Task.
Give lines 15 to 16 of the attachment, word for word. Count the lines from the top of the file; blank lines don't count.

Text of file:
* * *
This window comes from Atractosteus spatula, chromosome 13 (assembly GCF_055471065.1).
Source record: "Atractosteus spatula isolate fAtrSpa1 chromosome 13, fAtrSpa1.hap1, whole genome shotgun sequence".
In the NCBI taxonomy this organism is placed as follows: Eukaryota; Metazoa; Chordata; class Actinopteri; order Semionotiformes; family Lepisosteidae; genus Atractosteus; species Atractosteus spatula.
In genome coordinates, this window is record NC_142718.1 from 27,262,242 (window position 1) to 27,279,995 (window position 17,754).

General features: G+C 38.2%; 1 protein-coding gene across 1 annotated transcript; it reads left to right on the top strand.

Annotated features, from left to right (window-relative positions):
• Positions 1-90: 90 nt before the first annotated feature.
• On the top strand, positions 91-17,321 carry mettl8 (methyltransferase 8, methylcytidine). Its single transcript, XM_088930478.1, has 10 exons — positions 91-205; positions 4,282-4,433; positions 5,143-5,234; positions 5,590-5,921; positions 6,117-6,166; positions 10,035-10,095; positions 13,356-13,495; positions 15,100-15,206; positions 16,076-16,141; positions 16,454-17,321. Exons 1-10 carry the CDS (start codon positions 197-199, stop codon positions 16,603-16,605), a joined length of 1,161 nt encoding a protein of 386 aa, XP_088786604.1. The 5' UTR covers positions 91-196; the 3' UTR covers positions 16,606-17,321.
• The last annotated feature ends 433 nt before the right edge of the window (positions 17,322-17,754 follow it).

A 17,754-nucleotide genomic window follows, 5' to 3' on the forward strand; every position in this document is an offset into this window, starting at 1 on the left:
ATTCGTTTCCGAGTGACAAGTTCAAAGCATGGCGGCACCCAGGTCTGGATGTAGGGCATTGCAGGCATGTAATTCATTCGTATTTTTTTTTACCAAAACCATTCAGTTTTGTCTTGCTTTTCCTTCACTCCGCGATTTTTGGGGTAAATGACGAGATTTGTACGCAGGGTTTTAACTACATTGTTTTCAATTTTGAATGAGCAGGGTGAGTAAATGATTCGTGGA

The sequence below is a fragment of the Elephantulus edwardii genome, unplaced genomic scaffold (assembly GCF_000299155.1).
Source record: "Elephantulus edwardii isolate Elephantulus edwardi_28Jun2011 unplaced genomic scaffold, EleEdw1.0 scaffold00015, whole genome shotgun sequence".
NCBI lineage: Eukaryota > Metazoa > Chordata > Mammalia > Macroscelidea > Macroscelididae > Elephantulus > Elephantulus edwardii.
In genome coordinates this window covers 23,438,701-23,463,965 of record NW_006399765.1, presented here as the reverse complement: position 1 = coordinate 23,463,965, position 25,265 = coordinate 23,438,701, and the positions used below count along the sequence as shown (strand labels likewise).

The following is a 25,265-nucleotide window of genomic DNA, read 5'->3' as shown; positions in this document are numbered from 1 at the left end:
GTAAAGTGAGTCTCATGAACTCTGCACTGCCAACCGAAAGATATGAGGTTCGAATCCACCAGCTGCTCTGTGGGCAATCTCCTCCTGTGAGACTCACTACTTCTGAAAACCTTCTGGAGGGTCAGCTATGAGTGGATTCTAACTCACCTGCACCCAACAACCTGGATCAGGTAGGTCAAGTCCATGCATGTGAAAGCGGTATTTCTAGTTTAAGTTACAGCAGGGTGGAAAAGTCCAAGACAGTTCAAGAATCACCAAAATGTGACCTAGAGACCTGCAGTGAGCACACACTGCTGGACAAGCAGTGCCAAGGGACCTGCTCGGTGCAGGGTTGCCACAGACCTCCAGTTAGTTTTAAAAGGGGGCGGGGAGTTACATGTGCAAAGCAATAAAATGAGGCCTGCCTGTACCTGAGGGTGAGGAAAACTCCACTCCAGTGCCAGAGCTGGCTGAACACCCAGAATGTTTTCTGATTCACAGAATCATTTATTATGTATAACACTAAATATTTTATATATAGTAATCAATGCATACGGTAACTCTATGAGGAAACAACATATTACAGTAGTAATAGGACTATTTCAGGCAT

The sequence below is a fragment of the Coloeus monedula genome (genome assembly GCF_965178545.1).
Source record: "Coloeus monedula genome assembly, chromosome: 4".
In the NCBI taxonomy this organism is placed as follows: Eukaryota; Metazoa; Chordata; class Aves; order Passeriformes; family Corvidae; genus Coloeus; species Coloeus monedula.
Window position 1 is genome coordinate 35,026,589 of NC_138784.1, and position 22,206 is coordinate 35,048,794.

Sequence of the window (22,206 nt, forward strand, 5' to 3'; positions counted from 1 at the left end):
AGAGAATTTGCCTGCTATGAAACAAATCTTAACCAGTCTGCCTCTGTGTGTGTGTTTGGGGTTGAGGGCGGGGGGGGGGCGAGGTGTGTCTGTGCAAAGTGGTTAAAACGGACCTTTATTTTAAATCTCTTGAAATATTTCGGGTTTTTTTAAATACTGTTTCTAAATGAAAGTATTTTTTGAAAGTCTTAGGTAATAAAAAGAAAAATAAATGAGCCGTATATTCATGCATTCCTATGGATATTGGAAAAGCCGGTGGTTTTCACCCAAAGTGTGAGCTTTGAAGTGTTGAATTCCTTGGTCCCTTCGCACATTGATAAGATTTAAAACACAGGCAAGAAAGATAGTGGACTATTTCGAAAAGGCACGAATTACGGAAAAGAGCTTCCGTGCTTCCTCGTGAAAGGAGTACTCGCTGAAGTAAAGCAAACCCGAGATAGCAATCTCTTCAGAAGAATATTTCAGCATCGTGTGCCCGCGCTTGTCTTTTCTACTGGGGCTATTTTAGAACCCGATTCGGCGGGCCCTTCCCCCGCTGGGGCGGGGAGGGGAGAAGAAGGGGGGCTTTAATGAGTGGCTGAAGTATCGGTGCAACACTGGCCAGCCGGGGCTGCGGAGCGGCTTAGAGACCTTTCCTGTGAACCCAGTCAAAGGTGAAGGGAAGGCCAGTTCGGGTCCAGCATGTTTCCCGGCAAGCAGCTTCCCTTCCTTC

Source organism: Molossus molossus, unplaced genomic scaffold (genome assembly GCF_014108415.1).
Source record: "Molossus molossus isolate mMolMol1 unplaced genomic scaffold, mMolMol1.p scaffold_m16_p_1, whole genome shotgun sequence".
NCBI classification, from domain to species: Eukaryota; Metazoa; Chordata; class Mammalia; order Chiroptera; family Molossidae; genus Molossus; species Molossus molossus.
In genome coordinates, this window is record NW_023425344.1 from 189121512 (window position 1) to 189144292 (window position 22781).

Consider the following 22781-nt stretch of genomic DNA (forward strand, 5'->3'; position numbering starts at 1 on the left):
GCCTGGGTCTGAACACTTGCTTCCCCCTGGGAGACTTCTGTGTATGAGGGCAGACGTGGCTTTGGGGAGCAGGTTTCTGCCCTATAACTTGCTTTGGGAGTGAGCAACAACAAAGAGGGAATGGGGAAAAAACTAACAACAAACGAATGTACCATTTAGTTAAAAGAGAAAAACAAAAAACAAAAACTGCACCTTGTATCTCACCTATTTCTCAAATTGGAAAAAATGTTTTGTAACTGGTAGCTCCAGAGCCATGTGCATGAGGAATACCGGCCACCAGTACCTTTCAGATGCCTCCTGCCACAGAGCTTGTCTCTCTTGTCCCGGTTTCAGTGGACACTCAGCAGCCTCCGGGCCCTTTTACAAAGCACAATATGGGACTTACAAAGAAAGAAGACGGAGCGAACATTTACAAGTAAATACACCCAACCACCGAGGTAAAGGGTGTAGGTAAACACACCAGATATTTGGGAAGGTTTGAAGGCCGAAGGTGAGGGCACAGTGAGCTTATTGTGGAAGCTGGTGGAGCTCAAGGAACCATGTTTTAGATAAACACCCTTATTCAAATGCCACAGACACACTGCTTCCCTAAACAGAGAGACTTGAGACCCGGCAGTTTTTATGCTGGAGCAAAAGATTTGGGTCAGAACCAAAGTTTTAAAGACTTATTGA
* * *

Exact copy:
In genome coordinates this window covers 23,438,701-23,463,965 of record NW_006399765.1, presented here as the reverse complement: position 1 = coordinate 23,463,965, position 25,265 = coordinate 23,438,701, and the positions used below count along the sequence as shown (strand labels likewise).

The following is a 25,265-nucleotide window of genomic DNA, read 5'->3' as shown; positions in this document are numbered from 1 at the left end: